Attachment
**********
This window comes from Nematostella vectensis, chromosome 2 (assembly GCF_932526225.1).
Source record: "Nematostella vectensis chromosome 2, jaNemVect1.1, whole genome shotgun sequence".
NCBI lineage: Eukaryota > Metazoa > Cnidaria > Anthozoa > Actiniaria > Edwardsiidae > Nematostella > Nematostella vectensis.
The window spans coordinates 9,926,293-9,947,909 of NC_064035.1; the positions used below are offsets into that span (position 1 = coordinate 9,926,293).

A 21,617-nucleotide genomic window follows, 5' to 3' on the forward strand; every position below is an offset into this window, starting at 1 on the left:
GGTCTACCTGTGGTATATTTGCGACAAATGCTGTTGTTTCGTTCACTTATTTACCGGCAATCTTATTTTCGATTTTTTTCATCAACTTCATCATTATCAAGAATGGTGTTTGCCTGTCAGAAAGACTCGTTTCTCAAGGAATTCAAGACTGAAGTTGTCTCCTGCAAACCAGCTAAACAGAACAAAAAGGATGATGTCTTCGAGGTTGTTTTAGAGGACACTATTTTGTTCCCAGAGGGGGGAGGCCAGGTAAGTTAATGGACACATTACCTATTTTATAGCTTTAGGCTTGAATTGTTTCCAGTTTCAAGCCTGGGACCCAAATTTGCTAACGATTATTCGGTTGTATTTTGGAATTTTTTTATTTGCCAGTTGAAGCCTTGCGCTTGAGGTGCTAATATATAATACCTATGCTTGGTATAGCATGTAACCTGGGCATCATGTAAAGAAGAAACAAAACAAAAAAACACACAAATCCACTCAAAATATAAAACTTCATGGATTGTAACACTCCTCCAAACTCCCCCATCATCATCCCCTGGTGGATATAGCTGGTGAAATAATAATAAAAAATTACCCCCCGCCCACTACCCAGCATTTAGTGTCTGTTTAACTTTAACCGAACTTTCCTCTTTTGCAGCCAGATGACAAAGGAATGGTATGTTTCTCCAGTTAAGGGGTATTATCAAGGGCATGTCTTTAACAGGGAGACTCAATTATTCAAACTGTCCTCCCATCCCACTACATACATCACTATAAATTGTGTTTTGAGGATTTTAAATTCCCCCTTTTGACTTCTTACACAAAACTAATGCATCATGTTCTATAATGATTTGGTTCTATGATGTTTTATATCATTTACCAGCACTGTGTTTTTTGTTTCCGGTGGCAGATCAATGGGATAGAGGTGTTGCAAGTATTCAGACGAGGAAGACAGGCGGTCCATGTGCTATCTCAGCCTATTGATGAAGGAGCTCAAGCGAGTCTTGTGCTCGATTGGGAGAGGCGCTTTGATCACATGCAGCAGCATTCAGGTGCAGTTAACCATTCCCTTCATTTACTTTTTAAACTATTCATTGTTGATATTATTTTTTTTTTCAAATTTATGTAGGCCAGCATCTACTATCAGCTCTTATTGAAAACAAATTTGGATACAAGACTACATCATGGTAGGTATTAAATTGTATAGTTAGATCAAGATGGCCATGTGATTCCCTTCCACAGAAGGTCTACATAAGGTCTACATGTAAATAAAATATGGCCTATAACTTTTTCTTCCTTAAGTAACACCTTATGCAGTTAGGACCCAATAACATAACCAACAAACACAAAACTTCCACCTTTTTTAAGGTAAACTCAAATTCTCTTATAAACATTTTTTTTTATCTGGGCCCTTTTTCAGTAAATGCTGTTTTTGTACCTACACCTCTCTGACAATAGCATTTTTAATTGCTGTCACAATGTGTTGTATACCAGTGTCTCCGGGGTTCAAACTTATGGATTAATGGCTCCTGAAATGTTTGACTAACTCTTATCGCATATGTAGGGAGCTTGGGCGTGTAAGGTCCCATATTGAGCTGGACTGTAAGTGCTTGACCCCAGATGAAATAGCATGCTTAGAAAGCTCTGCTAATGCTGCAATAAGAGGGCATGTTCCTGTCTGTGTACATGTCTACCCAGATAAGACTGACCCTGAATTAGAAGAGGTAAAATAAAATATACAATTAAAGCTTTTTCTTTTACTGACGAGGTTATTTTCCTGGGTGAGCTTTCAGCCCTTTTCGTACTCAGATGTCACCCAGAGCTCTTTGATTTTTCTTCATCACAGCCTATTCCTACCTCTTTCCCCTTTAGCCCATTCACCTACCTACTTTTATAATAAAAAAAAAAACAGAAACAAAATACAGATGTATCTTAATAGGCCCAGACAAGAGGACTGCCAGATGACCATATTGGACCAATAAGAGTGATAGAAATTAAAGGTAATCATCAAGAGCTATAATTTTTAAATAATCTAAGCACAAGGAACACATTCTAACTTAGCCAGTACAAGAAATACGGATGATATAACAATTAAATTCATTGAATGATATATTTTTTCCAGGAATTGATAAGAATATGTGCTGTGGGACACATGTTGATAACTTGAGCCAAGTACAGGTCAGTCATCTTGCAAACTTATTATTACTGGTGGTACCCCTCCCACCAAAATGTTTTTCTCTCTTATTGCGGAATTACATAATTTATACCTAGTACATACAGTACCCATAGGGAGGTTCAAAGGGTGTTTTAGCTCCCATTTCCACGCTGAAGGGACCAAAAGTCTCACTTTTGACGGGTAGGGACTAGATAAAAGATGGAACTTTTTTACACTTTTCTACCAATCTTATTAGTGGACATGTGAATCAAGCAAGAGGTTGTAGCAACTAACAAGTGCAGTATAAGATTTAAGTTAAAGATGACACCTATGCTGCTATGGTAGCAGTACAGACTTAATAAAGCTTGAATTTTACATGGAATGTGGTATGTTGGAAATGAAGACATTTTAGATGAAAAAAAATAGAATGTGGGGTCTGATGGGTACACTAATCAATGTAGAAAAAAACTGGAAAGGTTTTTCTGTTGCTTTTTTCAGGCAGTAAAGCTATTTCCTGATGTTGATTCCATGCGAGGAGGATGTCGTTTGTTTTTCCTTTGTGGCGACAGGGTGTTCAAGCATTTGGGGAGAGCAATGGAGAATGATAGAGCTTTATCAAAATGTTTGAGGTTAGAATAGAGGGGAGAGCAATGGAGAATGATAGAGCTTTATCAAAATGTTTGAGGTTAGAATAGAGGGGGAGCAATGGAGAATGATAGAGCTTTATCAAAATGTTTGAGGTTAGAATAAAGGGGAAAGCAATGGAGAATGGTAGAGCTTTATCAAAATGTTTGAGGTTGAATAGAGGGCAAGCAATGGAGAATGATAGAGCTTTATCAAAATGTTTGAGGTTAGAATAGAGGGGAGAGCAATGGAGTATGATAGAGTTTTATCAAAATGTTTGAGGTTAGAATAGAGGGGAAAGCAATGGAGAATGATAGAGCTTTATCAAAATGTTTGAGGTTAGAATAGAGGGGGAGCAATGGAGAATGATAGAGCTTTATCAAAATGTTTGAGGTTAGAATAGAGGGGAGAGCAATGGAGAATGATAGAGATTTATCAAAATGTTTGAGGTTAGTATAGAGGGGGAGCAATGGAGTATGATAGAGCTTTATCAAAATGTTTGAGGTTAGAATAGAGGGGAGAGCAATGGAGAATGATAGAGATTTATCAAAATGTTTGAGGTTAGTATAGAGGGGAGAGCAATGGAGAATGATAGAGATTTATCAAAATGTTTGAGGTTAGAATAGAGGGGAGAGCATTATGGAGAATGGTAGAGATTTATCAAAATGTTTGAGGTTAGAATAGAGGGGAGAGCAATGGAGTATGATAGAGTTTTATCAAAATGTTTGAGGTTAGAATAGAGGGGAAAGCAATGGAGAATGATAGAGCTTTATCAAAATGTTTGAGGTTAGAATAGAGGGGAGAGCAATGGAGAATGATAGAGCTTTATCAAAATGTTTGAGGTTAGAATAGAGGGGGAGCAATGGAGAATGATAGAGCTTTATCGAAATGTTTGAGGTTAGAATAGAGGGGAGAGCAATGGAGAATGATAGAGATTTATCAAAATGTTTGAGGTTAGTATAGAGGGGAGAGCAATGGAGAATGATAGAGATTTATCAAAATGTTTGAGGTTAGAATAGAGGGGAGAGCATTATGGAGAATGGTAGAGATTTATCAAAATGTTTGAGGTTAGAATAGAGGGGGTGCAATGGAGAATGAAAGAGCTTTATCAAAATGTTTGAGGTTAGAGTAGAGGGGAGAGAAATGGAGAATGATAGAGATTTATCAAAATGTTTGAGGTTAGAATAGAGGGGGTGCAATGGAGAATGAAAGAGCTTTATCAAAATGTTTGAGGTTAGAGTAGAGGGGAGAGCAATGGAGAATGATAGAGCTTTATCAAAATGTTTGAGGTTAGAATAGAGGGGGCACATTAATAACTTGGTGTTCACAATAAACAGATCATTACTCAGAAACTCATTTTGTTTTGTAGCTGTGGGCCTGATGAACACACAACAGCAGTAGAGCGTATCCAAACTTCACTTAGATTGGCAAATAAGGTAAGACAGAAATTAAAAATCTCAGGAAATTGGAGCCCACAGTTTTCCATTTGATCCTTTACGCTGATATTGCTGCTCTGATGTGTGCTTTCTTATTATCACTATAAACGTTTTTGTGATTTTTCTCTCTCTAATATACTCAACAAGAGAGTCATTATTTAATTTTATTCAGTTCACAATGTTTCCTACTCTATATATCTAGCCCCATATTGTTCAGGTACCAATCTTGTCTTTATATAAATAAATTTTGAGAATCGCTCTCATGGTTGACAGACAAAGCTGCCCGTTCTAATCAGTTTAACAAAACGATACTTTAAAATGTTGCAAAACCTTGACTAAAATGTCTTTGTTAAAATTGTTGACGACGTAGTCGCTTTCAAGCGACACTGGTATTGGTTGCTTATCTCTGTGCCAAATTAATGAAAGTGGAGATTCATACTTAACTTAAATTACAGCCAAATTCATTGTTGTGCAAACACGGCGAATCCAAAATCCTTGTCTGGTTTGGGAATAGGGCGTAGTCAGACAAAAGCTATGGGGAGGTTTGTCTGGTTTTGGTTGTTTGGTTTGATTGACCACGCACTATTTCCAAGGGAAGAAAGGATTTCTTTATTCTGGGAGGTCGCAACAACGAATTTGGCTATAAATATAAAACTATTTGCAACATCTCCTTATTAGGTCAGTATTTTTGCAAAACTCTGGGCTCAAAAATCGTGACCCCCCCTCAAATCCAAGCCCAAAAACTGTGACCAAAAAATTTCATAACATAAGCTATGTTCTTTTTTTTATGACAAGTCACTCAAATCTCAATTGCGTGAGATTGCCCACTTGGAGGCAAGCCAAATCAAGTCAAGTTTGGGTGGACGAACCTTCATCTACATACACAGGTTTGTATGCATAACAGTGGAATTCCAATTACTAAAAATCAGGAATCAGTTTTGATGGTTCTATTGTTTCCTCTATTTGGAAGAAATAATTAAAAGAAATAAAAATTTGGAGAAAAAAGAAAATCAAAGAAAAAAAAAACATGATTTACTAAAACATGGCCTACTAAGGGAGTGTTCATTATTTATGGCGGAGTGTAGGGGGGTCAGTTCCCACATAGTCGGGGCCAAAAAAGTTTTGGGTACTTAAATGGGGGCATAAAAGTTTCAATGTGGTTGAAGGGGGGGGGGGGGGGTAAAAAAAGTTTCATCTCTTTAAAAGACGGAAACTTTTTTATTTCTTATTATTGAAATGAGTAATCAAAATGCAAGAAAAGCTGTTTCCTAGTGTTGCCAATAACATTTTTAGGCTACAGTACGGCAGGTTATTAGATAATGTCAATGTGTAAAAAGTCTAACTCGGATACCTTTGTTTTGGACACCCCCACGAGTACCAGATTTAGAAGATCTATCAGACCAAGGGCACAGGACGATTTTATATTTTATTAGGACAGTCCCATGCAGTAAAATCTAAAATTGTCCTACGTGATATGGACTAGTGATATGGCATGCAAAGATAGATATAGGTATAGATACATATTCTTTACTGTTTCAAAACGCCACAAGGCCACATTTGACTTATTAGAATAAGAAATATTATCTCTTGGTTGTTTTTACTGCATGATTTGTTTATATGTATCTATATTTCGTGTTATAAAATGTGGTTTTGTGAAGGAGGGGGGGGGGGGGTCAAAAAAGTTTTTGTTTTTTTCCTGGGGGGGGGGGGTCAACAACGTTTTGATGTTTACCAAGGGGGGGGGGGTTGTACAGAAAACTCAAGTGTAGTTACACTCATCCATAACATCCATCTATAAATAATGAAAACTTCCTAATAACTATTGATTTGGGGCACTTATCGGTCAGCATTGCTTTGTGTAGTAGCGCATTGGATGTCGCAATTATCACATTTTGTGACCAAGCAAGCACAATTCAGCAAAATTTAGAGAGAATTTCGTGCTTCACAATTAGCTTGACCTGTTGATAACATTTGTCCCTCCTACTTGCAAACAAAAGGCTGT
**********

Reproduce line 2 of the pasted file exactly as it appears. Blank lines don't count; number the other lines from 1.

Source record: "Nematostella vectensis chromosome 2, jaNemVect1.1, whole genome shotgun sequence".